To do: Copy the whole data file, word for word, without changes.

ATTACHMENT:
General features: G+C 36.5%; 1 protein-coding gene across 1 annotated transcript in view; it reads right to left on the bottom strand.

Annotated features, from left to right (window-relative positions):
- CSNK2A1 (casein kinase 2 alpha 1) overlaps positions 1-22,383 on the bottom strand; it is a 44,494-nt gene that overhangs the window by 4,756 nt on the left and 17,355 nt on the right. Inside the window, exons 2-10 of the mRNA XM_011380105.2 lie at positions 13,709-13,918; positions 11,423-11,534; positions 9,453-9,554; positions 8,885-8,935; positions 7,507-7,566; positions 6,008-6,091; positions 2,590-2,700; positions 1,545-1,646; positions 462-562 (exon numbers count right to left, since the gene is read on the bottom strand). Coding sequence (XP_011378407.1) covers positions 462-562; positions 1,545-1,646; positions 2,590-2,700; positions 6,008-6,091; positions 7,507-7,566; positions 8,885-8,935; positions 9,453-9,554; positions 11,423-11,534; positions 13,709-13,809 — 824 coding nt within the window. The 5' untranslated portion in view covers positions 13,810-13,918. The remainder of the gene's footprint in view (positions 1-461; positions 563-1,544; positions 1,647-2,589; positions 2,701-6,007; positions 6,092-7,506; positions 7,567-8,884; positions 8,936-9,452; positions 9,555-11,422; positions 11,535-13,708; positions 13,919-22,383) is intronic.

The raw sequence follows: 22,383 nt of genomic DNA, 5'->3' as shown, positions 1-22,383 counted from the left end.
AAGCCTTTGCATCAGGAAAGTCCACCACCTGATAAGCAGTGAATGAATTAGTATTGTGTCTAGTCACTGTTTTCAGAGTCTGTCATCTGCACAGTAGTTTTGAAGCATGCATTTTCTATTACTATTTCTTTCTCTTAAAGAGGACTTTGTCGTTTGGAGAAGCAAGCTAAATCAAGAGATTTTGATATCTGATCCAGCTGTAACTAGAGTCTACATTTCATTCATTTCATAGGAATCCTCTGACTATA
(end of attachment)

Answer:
General features: G+C 36.5%; 1 protein-coding gene across 1 annotated transcript in view; it reads right to left on the bottom strand.

Annotated features, from left to right (window-relative positions):
- CSNK2A1 (casein kinase 2 alpha 1) overlaps positions 1-22,383 on the bottom strand; it is a 44,494-nt gene that overhangs the window by 4,756 nt on the left and 17,355 nt on the right. Inside the window, exons 2-10 of the mRNA XM_011380105.2 lie at positions 13,709-13,918; positions 11,423-11,534; positions 9,453-9,554; positions 8,885-8,935; positions 7,507-7,566; positions 6,008-6,091; positions 2,590-2,700; positions 1,545-1,646; positions 462-562 (exon numbers count right to left, since the gene is read on the bottom strand). Coding sequence (XP_011378407.1) covers positions 462-562; positions 1,545-1,646; positions 2,590-2,700; positions 6,008-6,091; positions 7,507-7,566; positions 8,885-8,935; positions 9,453-9,554; positions 11,423-11,534; positions 13,709-13,809 — 824 coding nt within the window. The 5' untranslated portion in view covers positions 13,810-13,918. The remainder of the gene's footprint in view (positions 1-461; positions 563-1,544; positions 1,647-2,589; positions 2,701-6,007; positions 6,092-7,506; positions 7,567-8,884; positions 8,936-9,452; positions 9,555-11,422; positions 11,535-13,708; positions 13,919-22,383) is intronic.

The raw sequence follows: 22,383 nt of genomic DNA, 5'->3' as shown, positions 1-22,383 counted from the left end.
AAGCCTTTGCATCAGGAAAGTCCACCACCTGATAAGCAGTGAATGAATTAGTATTGTGTCTAGTCACTGTTTTCAGAGTCTGTCATCTGCACAGTAGTTTTGAAGCATGCATTTTCTATTACTATTTCTTTCTCTTAAAGAGGACTTTGTCGTTTGGAGAAGCAAGCTAAATCAAGAGATTTTGATATCTGATCCAGCTGTAACTAGAGTCTACATTTCATTCATTTCATAGGAATCCTCTGACTATA